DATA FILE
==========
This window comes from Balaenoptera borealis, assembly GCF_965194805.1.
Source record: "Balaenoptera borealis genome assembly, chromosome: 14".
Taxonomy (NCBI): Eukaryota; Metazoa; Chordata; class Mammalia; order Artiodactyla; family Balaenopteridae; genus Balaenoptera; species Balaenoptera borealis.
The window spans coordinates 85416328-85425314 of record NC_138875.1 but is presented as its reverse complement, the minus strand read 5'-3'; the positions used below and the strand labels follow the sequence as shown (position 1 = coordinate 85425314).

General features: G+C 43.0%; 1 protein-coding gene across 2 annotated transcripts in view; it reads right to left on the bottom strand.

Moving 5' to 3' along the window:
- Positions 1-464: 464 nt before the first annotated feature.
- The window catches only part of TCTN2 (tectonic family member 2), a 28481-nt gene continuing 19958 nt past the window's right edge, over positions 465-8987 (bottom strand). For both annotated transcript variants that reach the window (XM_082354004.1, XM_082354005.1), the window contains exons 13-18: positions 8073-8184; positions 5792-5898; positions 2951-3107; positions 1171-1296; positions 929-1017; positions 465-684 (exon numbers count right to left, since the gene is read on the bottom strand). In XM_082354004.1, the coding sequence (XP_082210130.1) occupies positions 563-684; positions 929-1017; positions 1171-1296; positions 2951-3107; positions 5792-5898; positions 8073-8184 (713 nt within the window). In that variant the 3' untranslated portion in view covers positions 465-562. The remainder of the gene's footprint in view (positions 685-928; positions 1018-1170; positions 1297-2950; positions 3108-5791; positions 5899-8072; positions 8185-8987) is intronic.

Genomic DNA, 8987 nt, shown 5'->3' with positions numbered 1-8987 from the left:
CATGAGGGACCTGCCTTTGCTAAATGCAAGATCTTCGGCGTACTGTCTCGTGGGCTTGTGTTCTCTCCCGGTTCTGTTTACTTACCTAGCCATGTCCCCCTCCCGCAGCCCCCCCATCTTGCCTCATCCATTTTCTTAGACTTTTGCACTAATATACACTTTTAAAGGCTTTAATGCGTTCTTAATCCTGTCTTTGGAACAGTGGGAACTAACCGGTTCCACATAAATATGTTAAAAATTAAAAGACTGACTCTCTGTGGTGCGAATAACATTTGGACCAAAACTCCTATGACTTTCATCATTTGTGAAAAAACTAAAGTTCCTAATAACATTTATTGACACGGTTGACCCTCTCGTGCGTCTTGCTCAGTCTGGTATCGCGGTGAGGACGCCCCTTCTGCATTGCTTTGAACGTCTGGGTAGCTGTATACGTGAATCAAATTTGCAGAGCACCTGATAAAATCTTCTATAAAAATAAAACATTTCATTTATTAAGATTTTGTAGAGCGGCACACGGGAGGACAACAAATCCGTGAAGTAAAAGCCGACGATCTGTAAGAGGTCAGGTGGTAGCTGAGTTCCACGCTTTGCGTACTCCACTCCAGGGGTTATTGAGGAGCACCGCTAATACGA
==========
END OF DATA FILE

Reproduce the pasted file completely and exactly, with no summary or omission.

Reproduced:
This window comes from Balaenoptera borealis, assembly GCF_965194805.1.
Source record: "Balaenoptera borealis genome assembly, chromosome: 14".
Taxonomy (NCBI): Eukaryota; Metazoa; Chordata; class Mammalia; order Artiodactyla; family Balaenopteridae; genus Balaenoptera; species Balaenoptera borealis.
The window spans coordinates 85416328-85425314 of record NC_138875.1 but is presented as its reverse complement, the minus strand read 5'-3'; the positions used below and the strand labels follow the sequence as shown (position 1 = coordinate 85425314).

General features: G+C 43.0%; 1 protein-coding gene across 2 annotated transcripts in view; it reads right to left on the bottom strand.

Moving 5' to 3' along the window:
- Positions 1-464: 464 nt before the first annotated feature.
- The window catches only part of TCTN2 (tectonic family member 2), a 28481-nt gene continuing 19958 nt past the window's right edge, over positions 465-8987 (bottom strand). For both annotated transcript variants that reach the window (XM_082354004.1, XM_082354005.1), the window contains exons 13-18: positions 8073-8184; positions 5792-5898; positions 2951-3107; positions 1171-1296; positions 929-1017; positions 465-684 (exon numbers count right to left, since the gene is read on the bottom strand). In XM_082354004.1, the coding sequence (XP_082210130.1) occupies positions 563-684; positions 929-1017; positions 1171-1296; positions 2951-3107; positions 5792-5898; positions 8073-8184 (713 nt within the window). In that variant the 3' untranslated portion in view covers positions 465-562. The remainder of the gene's footprint in view (positions 685-928; positions 1018-1170; positions 1297-2950; positions 3108-5791; positions 5899-8072; positions 8185-8987) is intronic.

Genomic DNA, 8987 nt, shown 5'->3' with positions numbered 1-8987 from the left:
CATGAGGGACCTGCCTTTGCTAAATGCAAGATCTTCGGCGTACTGTCTCGTGGGCTTGTGTTCTCTCCCGGTTCTGTTTACTTACCTAGCCATGTCCCCCTCCCGCAGCCCCCCCATCTTGCCTCATCCATTTTCTTAGACTTTTGCACTAATATACACTTTTAAAGGCTTTAATGCGTTCTTAATCCTGTCTTTGGAACAGTGGGAACTAACCGGTTCCACATAAATATGTTAAAAATTAAAAGACTGACTCTCTGTGGTGCGAATAACATTTGGACCAAAACTCCTATGACTTTCATCATTTGTGAAAAAACTAAAGTTCCTAATAACATTTATTGACACGGTTGACCCTCTCGTGCGTCTTGCTCAGTCTGGTATCGCGGTGAGGACGCCCCTTCTGCATTGCTTTGAACGTCTGGGTAGCTGTATACGTGAATCAAATTTGCAGAGCACCTGATAAAATCTTCTATAAAAATAAAACATTTCATTTATTAAGATTTTGTAGAGCGGCACACGGGAGGACAACAAATCCGTGAAGTAAAAGCCGACGATCTGTAAGAGGTCAGGTGGTAGCTGAGTTCCACGCTTTGCGTACTCCACTCCAGGGGTTATTGAGGAGCACCGCTAATACGA